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The other victims of the Bali bombing are the Balinese who are left behind

By Natasha Cica - posted Thursday, 2 October 2003

For several decades now Australians have flocked to Bali to enjoy a range of holiday pleasures. Collectively we've treated Bali as our own - our backyard playground, our affordable little slice of exotic island paradise. We've felt genuinely liked and welcomed by open-faced, smiling locals. We've felt pretty much at home.

The bombing at Kuta beach in October last year changed much of that. Notwithstanding a hard-won reputation for fearless and often reckless overseas roaming, many Australians are heeding our government's warnings against non-essential travel to places like Bali. The number of international tourist visitors to Bali, including Australians, is now way below normal.

I'd never been to Bali before that bomb. But recently I did visit, pulled as much by curiosity about what the murderous attack at Jalan Legian has done to the relationship between Australians and Balinese as by any marketing campaign using the pulling power of sun, sea and sarongs.


The last three I found aplenty, of course. There's still nothing like drinking cold Balinese beer at a warung (eating place) overlooking waves that attract the best surfers in the world to Bingin beach, and climbing up a rocky path to sleep in magical clifftop bamboo huts run by Mick from the Gold Coast or Jerome from Marseilles.

There's still nothing like finding your godspace (so I'm told) at a yoga retreat in inland Ubud, or washing down sweet black sticky rice with ginger tea at midnight, straight off a plane from Sydney. It's still hard to beat the joy of eating fresh lobster grilled with super-hot sambal at a beachside restaurant, watching brightly-painted fishing boats pulling into the markets at Jimbaran, before hopping on the plane back home. The flight full of just enough bikie blokes with tatts, bead-strewn anaemic hippy women and cheerful young suburban families to think that nothing much has changed in any of our worlds.

But, of course, there's also that empty space covered in scaffolding where the Sari Club and Paddy's Bar used to be. I went there because I'd been told, by my government among others, that it's my ground zero; the place to start finding the answers to questions about what is right and wrong, good and evil in this world "that will never be the same again". There was a lot of dust, which seemed impossible and unnatural in such heavy, humid weather. There was also a small and moving memorial pinned with letters to and photos of dead young people, Australian and Balinese. But I didn't find any galvanising sense of good or evil there. It just felt sad, surprisingly quiet and very empty.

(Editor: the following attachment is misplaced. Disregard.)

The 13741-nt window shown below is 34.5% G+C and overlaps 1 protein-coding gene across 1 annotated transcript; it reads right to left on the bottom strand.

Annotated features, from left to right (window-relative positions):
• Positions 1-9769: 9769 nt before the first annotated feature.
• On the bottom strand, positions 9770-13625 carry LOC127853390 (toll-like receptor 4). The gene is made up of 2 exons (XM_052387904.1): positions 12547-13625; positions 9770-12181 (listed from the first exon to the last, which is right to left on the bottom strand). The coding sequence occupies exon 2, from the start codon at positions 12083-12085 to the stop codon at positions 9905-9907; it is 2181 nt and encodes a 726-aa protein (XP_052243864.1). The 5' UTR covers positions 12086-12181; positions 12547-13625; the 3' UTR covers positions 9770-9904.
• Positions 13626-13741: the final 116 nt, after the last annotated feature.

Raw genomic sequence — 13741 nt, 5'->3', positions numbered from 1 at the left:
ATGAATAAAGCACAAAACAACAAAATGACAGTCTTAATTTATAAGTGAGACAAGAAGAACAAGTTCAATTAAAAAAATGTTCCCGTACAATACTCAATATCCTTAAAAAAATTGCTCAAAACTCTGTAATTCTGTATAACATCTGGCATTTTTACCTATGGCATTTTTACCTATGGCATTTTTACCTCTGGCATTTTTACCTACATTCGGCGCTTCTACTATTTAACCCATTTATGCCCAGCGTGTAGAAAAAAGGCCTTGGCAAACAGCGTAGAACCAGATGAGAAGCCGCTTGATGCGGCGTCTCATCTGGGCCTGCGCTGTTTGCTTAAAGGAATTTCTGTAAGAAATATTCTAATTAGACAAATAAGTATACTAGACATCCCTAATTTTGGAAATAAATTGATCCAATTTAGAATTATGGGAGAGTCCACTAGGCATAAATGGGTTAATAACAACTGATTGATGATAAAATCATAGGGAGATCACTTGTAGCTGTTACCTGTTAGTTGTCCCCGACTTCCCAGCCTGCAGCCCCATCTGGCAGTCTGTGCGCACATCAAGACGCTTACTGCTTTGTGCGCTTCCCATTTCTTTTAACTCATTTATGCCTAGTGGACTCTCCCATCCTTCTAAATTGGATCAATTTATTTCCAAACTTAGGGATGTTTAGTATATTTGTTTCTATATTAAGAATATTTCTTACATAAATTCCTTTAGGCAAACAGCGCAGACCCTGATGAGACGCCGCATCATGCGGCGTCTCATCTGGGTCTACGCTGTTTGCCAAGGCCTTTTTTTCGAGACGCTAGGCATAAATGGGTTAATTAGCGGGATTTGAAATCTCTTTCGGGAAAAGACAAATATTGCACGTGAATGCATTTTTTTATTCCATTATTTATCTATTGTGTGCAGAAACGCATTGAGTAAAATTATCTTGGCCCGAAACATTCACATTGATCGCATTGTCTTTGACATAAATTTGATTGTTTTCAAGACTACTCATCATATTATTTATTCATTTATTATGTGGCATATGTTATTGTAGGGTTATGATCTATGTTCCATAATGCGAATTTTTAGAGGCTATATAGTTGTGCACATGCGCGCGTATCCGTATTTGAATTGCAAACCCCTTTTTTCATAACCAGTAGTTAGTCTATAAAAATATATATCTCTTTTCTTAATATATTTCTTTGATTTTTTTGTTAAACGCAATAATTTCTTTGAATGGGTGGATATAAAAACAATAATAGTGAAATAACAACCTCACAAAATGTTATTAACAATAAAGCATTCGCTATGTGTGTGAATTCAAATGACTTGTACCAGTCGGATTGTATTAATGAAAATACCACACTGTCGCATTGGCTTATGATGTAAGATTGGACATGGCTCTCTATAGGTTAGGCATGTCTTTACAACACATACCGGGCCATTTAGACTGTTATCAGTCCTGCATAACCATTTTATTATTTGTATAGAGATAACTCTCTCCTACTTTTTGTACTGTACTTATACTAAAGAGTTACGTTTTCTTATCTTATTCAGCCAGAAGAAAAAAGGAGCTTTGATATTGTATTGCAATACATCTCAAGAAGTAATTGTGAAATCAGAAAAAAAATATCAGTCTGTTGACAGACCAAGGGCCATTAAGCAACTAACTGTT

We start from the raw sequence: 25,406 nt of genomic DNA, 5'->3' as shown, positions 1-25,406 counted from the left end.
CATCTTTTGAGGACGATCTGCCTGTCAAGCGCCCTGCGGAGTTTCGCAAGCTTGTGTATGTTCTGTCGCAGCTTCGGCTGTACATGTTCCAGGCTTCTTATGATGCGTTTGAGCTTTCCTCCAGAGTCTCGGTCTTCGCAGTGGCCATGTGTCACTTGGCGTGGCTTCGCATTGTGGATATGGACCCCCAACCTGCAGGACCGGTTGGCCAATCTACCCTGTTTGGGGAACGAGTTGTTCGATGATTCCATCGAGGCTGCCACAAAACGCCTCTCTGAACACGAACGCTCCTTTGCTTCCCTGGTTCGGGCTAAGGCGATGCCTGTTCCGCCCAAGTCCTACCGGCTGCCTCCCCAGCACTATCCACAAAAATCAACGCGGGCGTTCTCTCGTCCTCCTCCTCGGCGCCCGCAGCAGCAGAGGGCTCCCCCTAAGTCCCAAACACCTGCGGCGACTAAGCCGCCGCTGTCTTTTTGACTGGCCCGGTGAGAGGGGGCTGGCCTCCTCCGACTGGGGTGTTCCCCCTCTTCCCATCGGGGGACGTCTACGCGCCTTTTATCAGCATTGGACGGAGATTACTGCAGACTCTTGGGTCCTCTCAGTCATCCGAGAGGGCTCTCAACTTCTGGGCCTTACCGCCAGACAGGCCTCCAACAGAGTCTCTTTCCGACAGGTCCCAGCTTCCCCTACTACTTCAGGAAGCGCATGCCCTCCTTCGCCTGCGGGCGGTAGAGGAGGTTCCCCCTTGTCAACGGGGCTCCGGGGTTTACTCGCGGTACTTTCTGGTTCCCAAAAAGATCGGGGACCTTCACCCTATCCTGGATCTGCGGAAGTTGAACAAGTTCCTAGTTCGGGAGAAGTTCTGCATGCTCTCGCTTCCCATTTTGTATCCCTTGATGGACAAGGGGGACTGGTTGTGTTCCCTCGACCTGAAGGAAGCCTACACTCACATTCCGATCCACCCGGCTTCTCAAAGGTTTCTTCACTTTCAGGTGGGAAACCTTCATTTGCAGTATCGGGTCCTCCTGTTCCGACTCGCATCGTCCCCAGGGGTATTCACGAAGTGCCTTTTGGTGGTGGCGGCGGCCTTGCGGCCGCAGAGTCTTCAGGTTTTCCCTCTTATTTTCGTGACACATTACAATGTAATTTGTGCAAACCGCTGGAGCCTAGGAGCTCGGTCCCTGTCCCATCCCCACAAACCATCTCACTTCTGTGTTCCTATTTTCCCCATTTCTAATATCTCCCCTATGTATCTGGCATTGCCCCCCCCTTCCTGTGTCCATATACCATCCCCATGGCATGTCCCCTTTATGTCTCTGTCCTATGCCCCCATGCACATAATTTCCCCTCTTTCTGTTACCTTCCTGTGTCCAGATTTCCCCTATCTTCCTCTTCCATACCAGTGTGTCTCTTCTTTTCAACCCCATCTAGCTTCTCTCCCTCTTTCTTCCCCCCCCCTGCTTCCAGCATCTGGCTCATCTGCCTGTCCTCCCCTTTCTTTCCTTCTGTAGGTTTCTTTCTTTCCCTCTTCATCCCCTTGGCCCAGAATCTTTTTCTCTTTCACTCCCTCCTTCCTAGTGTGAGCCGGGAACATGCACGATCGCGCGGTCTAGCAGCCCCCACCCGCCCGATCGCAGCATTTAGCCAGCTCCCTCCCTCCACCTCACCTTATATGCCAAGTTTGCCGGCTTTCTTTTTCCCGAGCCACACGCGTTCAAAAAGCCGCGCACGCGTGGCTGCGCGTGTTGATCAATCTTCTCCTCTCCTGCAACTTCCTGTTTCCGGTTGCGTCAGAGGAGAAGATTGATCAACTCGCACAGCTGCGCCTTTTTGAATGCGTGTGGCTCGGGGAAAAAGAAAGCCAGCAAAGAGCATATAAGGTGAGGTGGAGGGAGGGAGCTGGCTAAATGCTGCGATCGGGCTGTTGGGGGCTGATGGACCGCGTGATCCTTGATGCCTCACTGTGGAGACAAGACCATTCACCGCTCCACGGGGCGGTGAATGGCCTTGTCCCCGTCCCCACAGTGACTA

I did find clear and present evil, though. It was hanging over the courtroom in Denpasar, during the hearing for the trial of alleged Bali bomber Amrozi Nurhasyim. The courtroom is a modest building that looks more like a school assembly hall in Cairns or Darwin than a place to hand down hard justice to terrorists. I turned up on the day Australian bomb survivors Jason McCartney, Peter Hughes and Stuart Anstee gave their emotional evidence against Amrozi.

Stuck in an impenetrable snarl of redirected traffic and heavy security on the way to court, I didn't hear what they'd said until later that night on the TV news. But when I did arrive, the air was still thick with the smell of the horror those men had lived through. It was written on the faces of the nakedly grieving families of Australian dead, and in the more private, contained anger of the many Balinese - presumably also including families of the dead - streaming toward me out of the courthouse. It was also there in the unusual, almost sullen tetchiness of Western journalists, filing their accounts of the day's events back to the safe living rooms of Australia.